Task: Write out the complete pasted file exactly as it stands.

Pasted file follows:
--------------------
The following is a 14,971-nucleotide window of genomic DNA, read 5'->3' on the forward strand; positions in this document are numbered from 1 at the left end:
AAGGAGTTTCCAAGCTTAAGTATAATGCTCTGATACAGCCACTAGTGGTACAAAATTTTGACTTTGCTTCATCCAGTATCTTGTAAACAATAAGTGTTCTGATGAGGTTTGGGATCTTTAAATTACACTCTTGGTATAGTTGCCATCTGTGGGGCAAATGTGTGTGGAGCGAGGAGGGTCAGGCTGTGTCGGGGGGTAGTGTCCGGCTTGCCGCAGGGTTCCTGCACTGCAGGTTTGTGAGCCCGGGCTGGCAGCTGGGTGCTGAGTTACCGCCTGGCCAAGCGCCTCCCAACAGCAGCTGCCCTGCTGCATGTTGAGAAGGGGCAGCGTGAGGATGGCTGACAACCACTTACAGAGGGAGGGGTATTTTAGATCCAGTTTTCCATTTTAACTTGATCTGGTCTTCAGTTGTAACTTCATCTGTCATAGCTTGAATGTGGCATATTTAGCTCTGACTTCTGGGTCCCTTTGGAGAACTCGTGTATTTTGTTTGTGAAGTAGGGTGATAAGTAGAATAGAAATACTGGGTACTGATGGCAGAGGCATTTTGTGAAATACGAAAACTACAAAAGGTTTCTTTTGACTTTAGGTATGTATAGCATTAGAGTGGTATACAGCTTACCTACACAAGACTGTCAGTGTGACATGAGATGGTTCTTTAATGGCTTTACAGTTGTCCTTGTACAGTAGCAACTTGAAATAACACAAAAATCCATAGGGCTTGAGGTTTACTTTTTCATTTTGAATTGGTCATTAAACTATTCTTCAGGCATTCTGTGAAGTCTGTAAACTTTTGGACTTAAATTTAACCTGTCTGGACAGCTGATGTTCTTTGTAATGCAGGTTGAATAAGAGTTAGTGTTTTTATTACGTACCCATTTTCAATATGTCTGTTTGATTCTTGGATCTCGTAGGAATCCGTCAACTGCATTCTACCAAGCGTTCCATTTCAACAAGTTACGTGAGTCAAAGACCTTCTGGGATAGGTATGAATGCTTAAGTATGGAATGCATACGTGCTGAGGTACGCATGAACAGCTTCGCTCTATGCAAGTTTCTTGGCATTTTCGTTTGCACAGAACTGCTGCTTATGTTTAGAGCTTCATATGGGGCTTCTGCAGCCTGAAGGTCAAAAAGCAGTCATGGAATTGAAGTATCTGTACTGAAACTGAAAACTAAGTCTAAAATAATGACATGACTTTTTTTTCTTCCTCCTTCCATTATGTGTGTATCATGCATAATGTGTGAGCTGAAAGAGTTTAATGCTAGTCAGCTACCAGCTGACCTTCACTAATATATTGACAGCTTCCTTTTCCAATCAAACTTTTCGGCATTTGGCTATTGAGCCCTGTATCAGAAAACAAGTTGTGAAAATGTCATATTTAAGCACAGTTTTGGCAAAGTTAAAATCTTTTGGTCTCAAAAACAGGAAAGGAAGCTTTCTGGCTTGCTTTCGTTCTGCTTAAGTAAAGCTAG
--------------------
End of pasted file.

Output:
The following is a 14,971-nucleotide window of genomic DNA, read 5'->3' on the forward strand; positions in this document are numbered from 1 at the left end:
AAGGAGTTTCCAAGCTTAAGTATAATGCTCTGATACAGCCACTAGTGGTACAAAATTTTGACTTTGCTTCATCCAGTATCTTGTAAACAATAAGTGTTCTGATGAGGTTTGGGATCTTTAAATTACACTCTTGGTATAGTTGCCATCTGTGGGGCAAATGTGTGTGGAGCGAGGAGGGTCAGGCTGTGTCGGGGGGTAGTGTCCGGCTTGCCGCAGGGTTCCTGCACTGCAGGTTTGTGAGCCCGGGCTGGCAGCTGGGTGCTGAGTTACCGCCTGGCCAAGCGCCTCCCAACAGCAGCTGCCCTGCTGCATGTTGAGAAGGGGCAGCGTGAGGATGGCTGACAACCACTTACAGAGGGAGGGGTATTTTAGATCCAGTTTTCCATTTTAACTTGATCTGGTCTTCAGTTGTAACTTCATCTGTCATAGCTTGAATGTGGCATATTTAGCTCTGACTTCTGGGTCCCTTTGGAGAACTCGTGTATTTTGTTTGTGAAGTAGGGTGATAAGTAGAATAGAAATACTGGGTACTGATGGCAGAGGCATTTTGTGAAATACGAAAACTACAAAAGGTTTCTTTTGACTTTAGGTATGTATAGCATTAGAGTGGTATACAGCTTACCTACACAAGACTGTCAGTGTGACATGAGATGGTTCTTTAATGGCTTTACAGTTGTCCTTGTACAGTAGCAACTTGAAATAACACAAAAATCCATAGGGCTTGAGGTTTACTTTTTCATTTTGAATTGGTCATTAAACTATTCTTCAGGCATTCTGTGAAGTCTGTAAACTTTTGGACTTAAATTTAACCTGTCTGGACAGCTGATGTTCTTTGTAATGCAGGTTGAATAAGAGTTAGTGTTTTTATTACGTACCCATTTTCAATATGTCTGTTTGATTCTTGGATCTCGTAGGAATCCGTCAACTGCATTCTACCAAGCGTTCCATTTCAACAAGTTACGTGAGTCAAAGACCTTCTGGGATAGGTATGAATGCTTAAGTATGGAATGCATACGTGCTGAGGTACGCATGAACAGCTTCGCTCTATGCAAGTTTCTTGGCATTTTCGTTTGCACAGAACTGCTGCTTATGTTTAGAGCTTCATATGGGGCTTCTGCAGCCTGAAGGTCAAAAAGCAGTCATGGAATTGAAGTATCTGTACTGAAACTGAAAACTAAGTCTAAAATAATGACATGACTTTTTTTTCTTCCTCCTTCCATTATGTGTGTATCATGCATAATGTGTGAGCTGAAAGAGTTTAATGCTAGTCAGCTACCAGCTGACCTTCACTAATATATTGACAGCTTCCTTTTCCAATCAAACTTTTCGGCATTTGGCTATTGAGCCCTGTATCAGAAAACAAGTTGTGAAAATGTCATATTTAAGCACAGTTTTGGCAAAGTTAAAATCTTTTGGTCTCAAAAACAGGAAAGGAAGCTTTCTGGCTTGCTTTCGTTCTGCTTAAGTAAAGCTAG